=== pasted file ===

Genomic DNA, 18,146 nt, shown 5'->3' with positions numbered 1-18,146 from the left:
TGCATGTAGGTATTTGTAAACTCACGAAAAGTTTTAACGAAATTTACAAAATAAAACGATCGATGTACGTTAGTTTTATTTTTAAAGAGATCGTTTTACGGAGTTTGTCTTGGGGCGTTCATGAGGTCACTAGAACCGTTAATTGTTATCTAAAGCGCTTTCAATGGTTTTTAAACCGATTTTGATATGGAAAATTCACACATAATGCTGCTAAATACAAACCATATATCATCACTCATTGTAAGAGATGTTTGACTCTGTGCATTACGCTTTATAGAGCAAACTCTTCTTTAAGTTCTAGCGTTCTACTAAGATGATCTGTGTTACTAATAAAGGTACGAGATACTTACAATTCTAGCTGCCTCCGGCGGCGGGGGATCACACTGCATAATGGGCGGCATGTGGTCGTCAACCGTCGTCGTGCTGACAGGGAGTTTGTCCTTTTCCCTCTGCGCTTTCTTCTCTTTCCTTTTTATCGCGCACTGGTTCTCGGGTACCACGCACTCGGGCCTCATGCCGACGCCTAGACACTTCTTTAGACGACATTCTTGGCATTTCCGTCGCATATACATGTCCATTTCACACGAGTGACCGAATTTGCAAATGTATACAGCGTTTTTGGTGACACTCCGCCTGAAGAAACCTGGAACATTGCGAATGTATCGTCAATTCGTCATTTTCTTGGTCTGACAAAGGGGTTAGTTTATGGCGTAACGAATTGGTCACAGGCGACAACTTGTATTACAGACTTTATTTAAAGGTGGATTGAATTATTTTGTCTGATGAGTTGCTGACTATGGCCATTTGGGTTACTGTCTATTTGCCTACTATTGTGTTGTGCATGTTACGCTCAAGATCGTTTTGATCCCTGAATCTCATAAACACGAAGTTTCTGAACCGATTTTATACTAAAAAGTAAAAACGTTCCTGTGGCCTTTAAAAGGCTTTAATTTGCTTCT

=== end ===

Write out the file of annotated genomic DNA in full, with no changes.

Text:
Genomic DNA, 18,146 nt, shown 5'->3' with positions numbered 1-18,146 from the left:
TGCATGTAGGTATTTGTAAACTCACGAAAAGTTTTAACGAAATTTACAAAATAAAACGATCGATGTACGTTAGTTTTATTTTTAAAGAGATCGTTTTACGGAGTTTGTCTTGGGGCGTTCATGAGGTCACTAGAACCGTTAATTGTTATCTAAAGCGCTTTCAATGGTTTTTAAACCGATTTTGATATGGAAAATTCACACATAATGCTGCTAAATACAAACCATATATCATCACTCATTGTAAGAGATGTTTGACTCTGTGCATTACGCTTTATAGAGCAAACTCTTCTTTAAGTTCTAGCGTTCTACTAAGATGATCTGTGTTACTAATAAAGGTACGAGATACTTACAATTCTAGCTGCCTCCGGCGGCGGGGGATCACACTGCATAATGGGCGGCATGTGGTCGTCAACCGTCGTCGTGCTGACAGGGAGTTTGTCCTTTTCCCTCTGCGCTTTCTTCTCTTTCCTTTTTATCGCGCACTGGTTCTCGGGTACCACGCACTCGGGCCTCATGCCGACGCCTAGACACTTCTTTAGACGACATTCTTGGCATTTCCGTCGCATATACATGTCCATTTCACACGAGTGACCGAATTTGCAAATGTATACAGCGTTTTTGGTGACACTCCGCCTGAAGAAACCTGGAACATTGCGAATGTATCGTCAATTCGTCATTTTCTTGGTCTGACAAAGGGGTTAGTTTATGGCGTAACGAATTGGTCACAGGCGACAACTTGTATTACAGACTTTATTTAAAGGTGGATTGAATTATTTTGTCTGATGAGTTGCTGACTATGGCCATTTGGGTTACTGTCTATTTGCCTACTATTGTGTTGTGCATGTTACGCTCAAGATCGTTTTGATCCCTGAATCTCATAAACACGAAGTTTCTGAACCGATTTTATACTAAAAAGTAAAAACGTTCCTGTGGCCTTTAAAAGGCTTTAATTTGCTTCT